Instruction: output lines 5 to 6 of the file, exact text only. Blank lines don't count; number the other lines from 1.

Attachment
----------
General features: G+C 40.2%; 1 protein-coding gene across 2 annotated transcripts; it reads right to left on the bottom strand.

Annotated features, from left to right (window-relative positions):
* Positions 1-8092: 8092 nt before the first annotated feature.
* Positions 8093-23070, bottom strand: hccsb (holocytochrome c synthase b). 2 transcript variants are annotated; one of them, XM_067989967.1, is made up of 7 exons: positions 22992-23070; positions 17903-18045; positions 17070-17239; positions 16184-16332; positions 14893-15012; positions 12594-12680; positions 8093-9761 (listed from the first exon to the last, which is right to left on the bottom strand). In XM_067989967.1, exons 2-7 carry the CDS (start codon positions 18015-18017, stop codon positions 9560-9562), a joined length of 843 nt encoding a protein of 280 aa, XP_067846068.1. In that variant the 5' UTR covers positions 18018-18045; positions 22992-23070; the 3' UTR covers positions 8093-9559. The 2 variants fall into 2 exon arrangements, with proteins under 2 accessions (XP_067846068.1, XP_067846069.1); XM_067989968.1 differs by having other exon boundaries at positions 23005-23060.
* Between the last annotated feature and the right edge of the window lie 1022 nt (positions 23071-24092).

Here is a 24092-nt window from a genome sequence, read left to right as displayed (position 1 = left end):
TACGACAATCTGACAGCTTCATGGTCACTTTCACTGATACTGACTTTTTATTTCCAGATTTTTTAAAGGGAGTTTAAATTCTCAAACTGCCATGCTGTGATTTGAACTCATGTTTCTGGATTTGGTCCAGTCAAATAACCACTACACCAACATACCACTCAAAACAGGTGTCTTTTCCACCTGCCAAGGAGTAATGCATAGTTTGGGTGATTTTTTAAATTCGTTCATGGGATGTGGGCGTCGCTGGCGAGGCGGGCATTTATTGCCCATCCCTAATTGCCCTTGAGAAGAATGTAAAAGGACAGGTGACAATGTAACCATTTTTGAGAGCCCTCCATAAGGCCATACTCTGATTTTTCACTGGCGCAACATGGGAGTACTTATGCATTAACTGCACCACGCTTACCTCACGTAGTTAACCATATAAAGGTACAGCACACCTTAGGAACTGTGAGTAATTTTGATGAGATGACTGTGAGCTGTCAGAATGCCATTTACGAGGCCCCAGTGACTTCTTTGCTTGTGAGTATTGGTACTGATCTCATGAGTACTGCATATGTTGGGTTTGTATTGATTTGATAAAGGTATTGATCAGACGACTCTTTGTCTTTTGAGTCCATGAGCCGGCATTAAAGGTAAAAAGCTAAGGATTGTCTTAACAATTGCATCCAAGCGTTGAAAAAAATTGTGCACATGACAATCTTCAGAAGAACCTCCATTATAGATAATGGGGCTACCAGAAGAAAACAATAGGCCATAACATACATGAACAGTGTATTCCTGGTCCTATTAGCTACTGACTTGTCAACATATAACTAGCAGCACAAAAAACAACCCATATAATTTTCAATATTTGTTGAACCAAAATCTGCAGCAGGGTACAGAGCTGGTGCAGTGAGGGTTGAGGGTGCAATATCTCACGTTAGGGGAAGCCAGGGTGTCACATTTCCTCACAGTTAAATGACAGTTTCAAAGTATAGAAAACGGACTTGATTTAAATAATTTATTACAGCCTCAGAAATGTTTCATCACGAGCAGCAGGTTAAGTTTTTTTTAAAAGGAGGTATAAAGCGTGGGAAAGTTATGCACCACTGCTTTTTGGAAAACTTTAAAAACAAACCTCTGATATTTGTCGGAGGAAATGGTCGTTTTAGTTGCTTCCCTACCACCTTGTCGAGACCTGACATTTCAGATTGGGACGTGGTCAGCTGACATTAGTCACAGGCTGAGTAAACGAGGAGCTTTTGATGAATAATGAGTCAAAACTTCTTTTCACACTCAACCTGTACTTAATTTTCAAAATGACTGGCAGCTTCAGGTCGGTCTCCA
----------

* Between the last annotated feature and the right edge of the window lie 1022 nt (positions 23071-24092).

Here is a 24092-nt window from a genome sequence, read left to right as displayed (position 1 = left end):